A coring machine waits in the cold rain, while the operator waits in the truck.
Monday morning (November 16) at 9:42, I spotted my ninth Broadway tunnel soil testing crew, or rather, one-quarter of of a soil testing crew — in the 100 block of Manitoba Street, on the north side of West Broadway Avenue.
The only evidence of impending soil testing was the tell-tale coring machine sitting in the road behind a nondescript blue pickup truck belonging to the company SureCore that was parked by the northwest corner of Manitoba Street.
The driver of the truck confirmed that he was there to perform his part in another Broadway tunnel soil test. But he could shed no light on any schedule the testing might be following.
He actually couldn’t do much of anything but sit and wait for the team with the ground penetrating radar to show up and tell him where it was safe to cut his hole in the pavement.
So, what if anything new did I learn today?
I think I can say with some certainty that each Broadway soil test involves at least four different types of companies:
- A flagging company, to mark off the work area
- A utility locating service to find the spot to drill, using ground penetrating radar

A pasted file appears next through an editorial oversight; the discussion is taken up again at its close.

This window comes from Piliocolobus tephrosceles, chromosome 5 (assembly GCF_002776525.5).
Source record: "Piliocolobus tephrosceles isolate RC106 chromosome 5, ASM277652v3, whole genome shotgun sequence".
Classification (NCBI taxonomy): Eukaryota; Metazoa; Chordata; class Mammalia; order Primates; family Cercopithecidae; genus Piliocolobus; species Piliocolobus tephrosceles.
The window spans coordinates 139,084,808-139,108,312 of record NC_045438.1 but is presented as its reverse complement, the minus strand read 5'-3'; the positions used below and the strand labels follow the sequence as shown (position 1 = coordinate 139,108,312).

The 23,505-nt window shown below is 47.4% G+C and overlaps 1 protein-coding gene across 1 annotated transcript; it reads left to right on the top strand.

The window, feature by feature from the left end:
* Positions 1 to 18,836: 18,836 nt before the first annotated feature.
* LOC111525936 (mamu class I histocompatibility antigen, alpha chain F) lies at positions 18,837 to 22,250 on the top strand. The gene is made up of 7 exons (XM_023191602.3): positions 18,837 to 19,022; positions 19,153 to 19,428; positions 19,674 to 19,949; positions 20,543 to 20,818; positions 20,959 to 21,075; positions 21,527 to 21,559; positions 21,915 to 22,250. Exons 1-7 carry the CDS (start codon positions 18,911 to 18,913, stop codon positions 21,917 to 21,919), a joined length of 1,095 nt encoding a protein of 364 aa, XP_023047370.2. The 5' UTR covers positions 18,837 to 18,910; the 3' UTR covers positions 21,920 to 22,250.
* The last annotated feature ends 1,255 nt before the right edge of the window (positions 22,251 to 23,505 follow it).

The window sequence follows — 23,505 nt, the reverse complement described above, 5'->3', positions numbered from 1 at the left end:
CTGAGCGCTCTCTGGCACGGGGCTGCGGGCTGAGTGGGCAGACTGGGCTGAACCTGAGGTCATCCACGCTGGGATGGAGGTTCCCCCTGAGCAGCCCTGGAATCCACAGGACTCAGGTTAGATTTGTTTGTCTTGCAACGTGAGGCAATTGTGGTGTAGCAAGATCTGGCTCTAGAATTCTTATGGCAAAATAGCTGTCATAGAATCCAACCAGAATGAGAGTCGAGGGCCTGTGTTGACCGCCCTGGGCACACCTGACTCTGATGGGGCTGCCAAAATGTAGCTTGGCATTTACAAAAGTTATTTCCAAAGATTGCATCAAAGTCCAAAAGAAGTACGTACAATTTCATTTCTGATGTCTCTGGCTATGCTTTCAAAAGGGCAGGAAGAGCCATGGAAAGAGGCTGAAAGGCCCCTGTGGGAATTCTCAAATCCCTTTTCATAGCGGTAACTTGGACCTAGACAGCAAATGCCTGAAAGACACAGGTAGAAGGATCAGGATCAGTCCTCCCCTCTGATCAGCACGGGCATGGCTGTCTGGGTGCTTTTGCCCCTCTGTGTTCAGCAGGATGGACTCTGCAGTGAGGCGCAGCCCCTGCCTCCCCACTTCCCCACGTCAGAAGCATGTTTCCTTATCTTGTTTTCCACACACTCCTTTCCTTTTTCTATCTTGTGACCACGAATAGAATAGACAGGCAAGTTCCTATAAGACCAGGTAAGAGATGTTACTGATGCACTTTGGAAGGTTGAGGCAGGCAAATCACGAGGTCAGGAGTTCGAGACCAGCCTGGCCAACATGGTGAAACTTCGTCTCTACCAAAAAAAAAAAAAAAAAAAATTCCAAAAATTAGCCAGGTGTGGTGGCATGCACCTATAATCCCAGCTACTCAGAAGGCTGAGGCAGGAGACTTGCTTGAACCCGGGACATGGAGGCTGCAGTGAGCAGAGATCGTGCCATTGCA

- A concrete coring company to cut a large hole in the asphalt
- A drilling company to collect the soil samples
I also got a closer look at what the SureCore guy referred to as a coring machine, which is identical to the one that I saw being used by the soil testing crew in the 1400 block of West Broadway Avenue on October 9.
A WEKA diamond core drill. The pump tank contains oil to lubricate the drill bit.
It’s a DK-26-L, a three-speed diamond core drill made by WEKA Elektrowerkzeuge, of Neubulach, Germany. It has an output power of 1.8 kilowatts at 15 Amps, making it many times more powerful than, say, the hammer drills, you can buy at Home Depot. I think the drill bit pictured may be 250 millimeters in diameter. Click the images to enlarge them.